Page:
The President of the United States, Donald Trump, on Sunday banned the entry of passengers from Brazil, the country most affected by the coronavirus pandemic in South America, a measure similar to the one he adopted with Europe and China.
“These new restrictions do not apply to the flow of trade between the United States and Brazil,” White House spokeswoman Kayleigh McEnany said in a statement.
The decision will take effect from 23.59 Washington local time (03.59 GMT) on May 28 and will remain in effect until the president rescinds it.
According to the spokesperson, it affects foreigners who have been in Brazil 14 days before requesting their entry into US territory.
McEnany said this action “will help ensure that foreign citizens who have been to Brazil do not become an additional source of infection” in the country.
The measure does not affect US citizens and legal permanent residents in the country, as well as other people who meet some of the exceptions provided by the Trump Government.
The possibility of restricting the arrival of travelers from the southern giant had already been anticipated this Sunday by White House national security adviser Robert O’Brien, who said he hoped it “would be temporary.”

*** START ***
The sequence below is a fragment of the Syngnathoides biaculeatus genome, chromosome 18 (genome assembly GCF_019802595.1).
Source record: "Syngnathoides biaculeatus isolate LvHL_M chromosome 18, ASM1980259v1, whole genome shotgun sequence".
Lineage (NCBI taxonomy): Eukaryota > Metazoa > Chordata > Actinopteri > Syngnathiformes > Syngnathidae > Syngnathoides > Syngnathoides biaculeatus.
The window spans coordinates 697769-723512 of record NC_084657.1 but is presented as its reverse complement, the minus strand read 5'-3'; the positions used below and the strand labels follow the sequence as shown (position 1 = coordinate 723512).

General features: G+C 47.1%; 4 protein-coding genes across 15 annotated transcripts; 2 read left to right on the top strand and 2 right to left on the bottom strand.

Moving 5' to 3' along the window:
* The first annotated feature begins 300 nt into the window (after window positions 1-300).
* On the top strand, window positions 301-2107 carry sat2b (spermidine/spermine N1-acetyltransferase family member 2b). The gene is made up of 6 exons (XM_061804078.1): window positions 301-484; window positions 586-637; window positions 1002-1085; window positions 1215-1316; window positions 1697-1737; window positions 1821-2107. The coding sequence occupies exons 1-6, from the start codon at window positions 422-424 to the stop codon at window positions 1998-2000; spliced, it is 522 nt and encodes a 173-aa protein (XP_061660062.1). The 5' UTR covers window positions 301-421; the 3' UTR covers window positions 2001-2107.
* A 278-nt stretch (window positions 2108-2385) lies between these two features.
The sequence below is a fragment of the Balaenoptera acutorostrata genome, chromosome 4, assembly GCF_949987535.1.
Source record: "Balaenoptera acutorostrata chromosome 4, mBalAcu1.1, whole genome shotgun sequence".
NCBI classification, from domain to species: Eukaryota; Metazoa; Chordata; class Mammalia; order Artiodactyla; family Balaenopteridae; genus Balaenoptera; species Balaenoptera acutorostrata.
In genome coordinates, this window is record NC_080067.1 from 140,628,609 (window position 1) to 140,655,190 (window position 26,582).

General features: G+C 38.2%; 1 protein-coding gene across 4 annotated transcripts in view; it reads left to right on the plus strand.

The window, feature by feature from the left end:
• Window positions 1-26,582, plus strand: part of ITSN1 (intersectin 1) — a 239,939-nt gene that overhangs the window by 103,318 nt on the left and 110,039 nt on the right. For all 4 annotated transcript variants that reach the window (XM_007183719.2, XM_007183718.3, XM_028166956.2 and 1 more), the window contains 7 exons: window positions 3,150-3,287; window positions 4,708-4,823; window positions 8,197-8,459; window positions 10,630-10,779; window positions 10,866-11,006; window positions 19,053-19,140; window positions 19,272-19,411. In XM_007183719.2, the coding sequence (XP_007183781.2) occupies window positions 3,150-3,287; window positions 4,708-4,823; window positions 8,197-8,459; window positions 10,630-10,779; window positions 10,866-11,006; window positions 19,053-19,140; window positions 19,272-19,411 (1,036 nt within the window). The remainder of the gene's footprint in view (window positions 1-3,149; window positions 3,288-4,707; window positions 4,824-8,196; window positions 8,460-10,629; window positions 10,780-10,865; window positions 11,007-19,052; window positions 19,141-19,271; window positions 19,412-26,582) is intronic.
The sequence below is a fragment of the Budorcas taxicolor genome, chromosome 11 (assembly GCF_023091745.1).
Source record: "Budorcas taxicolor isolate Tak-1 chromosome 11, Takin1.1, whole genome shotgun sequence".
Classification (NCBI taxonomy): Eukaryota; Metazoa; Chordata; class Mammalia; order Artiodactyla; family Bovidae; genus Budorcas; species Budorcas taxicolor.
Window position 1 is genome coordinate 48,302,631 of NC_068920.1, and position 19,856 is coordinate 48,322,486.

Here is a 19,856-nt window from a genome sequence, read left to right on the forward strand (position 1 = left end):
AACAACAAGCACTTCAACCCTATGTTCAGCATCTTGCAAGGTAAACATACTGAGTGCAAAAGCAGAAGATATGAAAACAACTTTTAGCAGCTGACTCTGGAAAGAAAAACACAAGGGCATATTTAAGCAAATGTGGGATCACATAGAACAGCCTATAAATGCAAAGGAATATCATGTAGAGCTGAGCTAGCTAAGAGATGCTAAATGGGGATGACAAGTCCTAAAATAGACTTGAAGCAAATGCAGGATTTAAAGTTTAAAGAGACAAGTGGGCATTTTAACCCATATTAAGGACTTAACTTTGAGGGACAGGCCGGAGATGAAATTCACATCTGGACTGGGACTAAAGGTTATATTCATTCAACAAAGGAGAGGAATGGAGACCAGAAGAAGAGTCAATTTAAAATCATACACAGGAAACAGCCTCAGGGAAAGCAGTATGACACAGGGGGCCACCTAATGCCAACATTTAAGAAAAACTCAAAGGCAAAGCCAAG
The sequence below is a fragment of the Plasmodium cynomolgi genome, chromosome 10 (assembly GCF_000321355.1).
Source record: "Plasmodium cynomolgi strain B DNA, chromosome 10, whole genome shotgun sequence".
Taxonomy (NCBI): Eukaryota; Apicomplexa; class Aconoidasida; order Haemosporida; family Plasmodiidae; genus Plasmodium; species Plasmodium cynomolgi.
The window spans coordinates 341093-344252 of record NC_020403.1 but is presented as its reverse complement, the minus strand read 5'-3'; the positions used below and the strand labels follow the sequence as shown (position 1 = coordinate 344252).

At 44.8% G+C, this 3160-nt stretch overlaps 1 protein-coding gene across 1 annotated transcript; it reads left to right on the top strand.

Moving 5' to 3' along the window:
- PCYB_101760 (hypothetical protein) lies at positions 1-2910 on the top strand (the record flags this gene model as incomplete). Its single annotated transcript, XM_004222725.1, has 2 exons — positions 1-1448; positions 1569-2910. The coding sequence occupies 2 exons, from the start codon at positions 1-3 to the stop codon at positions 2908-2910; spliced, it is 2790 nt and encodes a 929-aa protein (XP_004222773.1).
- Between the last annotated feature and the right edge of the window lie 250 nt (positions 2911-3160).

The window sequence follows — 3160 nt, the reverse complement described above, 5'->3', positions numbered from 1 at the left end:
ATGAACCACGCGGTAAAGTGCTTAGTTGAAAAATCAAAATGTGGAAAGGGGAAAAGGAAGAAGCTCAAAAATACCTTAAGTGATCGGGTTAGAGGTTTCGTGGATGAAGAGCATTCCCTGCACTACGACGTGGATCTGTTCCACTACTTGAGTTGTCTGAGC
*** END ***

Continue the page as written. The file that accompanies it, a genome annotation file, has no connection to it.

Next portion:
“We are going to take all necessary measures to protect the American people,” said the official on the Sunday program “Face the Nation.”
O’Brien also indicated that any other decision would be analyzed “country by country.”
A senior Trump Administration official told Efe in a statement that these restrictions “do not in any way reflect a reduction in the strong relationship” between the two countries.
The official confirmed that Trump has spoken twice in the past two months with his Brazilian colleague, Jair Bolsonaro, about his shared fight against COVID-19.
From the same firm, he indicated that the United States will donate 1,000 respirators to help with the health care needs in that country.
Between May 11 and 17, almost 1,800 travelers entered the country from Brazil, the senior official said in the statement, adding that each week more than 1,500 passengers arrive at US airports on flights from Brazilian territory.
As early as March 31, Trump himself had admitted during a press conference that they were “certainly studying a veto” of travel from Brazil, when asked about that possibility.
His second on board, Vice President Mike Pence, said last Wednesday in Orlando, Florida that the White House was “watching very carefully what is happening in South America, including Brazil.”
Trump banned people from China from entering the United States in January and in mid-March made the same decision with those arriving from Europe, the latter measure for a period of 30 days.
In the wake of the pandemic, the Trump government has also closed land borders with Canada and Mexico to non-essential traffic.
The United States is the country most affected by the pandemic, with 1,640,630 cases and 97,599 deaths, followed by Brazil, with 347,398 infected people and 22,013 deaths, according to figures from Johns Hopkins University. .